See you there.

Reclaim Hosting is excited to head back where it all began, and we look forward to welcoming everyone to Fredericksburg, VA in early June. Reclaim Open: Rediscovering the Open Web will run over a span of 3 days. June 05 (day 1) will take the shape of an “unconference” while June 6-7 (days 2-3) will follow as the structured conference event. All three days will contain documentary and other creative elements, as well as reflect on the event themes. All are welcome to attend. 

June 5-7, 2022

More information coming soon. If you have any questions, please write to us at


Teaching for Now and Planning for Later: Balancing a User-Friendly Web and Sustainability Practices as Digital Scholarship Librarians

Ruth Carpenter and Amy Gay, Binghamton University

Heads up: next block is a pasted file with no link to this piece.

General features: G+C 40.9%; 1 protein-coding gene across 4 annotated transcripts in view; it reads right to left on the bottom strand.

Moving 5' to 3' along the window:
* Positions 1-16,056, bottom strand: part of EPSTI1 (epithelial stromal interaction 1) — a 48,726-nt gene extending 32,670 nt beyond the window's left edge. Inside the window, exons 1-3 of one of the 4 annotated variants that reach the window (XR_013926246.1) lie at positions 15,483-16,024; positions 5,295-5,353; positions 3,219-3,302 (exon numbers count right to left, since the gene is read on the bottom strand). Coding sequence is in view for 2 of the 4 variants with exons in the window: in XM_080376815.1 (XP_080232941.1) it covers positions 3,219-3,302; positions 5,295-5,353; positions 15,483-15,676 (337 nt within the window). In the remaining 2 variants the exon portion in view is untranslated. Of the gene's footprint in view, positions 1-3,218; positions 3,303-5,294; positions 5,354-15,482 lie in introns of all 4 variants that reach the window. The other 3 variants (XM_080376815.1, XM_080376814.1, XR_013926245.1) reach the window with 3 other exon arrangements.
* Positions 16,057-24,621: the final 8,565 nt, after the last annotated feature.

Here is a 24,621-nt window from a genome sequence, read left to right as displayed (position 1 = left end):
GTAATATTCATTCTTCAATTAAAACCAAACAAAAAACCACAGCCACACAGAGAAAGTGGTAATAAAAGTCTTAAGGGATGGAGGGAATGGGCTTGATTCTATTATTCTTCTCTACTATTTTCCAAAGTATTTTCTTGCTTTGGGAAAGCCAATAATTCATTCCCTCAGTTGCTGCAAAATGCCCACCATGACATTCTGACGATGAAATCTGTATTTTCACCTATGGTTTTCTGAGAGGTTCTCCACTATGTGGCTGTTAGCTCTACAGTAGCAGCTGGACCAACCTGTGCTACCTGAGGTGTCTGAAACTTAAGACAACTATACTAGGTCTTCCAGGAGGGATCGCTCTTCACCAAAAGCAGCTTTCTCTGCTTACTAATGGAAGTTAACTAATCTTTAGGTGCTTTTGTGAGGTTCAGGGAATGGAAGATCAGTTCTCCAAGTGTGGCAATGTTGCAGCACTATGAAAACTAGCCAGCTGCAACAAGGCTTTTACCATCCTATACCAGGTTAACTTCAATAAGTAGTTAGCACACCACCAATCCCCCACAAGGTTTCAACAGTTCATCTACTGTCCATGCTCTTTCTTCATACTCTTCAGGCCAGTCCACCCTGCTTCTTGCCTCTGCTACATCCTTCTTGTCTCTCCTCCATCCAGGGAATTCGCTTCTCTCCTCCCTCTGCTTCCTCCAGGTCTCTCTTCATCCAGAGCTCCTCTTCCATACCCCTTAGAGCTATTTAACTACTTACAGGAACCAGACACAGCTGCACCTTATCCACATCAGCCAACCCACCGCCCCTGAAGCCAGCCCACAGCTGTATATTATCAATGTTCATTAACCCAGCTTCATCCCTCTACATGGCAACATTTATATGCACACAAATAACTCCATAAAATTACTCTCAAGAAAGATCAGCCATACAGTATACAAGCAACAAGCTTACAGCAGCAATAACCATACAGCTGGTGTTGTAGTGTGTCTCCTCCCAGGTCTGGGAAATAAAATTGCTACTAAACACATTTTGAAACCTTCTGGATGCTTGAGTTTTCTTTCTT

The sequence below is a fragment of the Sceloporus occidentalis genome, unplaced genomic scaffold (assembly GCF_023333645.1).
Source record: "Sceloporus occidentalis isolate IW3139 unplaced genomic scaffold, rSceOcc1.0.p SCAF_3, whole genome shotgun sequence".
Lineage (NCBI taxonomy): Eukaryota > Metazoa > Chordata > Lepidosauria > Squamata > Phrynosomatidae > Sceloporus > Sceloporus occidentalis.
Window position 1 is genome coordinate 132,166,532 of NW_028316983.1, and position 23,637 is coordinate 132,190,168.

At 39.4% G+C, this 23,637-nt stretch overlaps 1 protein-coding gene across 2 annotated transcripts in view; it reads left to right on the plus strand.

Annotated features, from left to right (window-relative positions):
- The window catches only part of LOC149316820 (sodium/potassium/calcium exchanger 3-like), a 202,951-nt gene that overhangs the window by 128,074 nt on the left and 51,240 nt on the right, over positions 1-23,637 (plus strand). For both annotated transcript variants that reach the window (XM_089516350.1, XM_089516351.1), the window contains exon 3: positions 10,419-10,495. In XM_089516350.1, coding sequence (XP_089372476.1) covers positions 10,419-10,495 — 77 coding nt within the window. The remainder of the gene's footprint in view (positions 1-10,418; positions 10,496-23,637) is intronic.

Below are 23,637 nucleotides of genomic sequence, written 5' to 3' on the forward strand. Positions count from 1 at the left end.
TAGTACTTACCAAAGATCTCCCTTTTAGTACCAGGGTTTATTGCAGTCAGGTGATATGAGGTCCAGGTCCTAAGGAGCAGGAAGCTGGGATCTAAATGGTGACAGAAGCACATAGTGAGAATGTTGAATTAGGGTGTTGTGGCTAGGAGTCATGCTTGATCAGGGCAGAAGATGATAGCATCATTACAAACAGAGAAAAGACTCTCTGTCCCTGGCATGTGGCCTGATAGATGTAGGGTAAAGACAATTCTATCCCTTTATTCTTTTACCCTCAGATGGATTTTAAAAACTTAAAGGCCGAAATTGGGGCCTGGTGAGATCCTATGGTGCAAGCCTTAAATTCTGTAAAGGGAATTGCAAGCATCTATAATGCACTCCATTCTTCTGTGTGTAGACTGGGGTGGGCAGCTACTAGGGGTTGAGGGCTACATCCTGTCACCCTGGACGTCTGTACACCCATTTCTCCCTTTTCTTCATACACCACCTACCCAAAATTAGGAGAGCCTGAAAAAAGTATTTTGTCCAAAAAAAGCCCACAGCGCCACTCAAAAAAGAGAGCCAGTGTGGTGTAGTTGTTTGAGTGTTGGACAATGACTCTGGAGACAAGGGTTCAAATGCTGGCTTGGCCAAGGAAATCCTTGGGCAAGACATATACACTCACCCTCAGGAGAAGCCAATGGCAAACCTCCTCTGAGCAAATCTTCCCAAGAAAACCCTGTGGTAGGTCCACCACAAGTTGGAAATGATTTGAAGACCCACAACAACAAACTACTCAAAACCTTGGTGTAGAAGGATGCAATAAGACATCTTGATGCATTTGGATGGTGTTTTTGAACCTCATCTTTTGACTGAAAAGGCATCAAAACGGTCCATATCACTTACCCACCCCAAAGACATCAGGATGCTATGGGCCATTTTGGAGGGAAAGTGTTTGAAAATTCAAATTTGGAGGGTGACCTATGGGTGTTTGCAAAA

Binghamton University’s community of digital scholars continues to grow and evolve. Across disciplines and schools, instructors are utilizing digital platforms and multi-modal projects in new and revised courses, and researchers are creating open-access materials and a wide variety of digital research projects. As digital scholarship librarians, we are constantly finding the balance between teaching platforms that our community finds user-friendly for new learners while also teaching sustainable web practices that frequently require more technical knowledge than scholars are ready to learn. While content management systems like WordPress, Omeka, and Google Sites are integral to our toolbox of available publishing options for digital projects, and have relatively easy user interfaces, they pose problems for sustainability. For example, constant updates break plug-ins, corporate whims affect the accessibility of platforms, and new technologies change the expectations of how websites should look and ‘feel’. However, exploring new and emerging technologies and taking advantage of their ability to make the work of our faculty and students more widely available on the web is also an essential part of our mission. We are repeatedly touting the benefits of creating digital projects while also cautioning researchers and instructors about the limits of those projects. Balancing that with an eye towards the future and ensuring that content that users and creators expect to still be available poses challenges. That is especially true when first introducing digital tools. For example, when creating a WordPress page tests the limits of a new user’s technological confidence, trying to work in conversations about migration and archiving is immediately overwhelming. Given how often this occurs across faculty and students, we have developed our own evolving best practices and resources to help ease the challenges for our digital scholarship community. In this presentation, we will talk about our experience teaching digital project management principles, the best web design practices for building accessible and sustainable projects, and digital project self-awareness.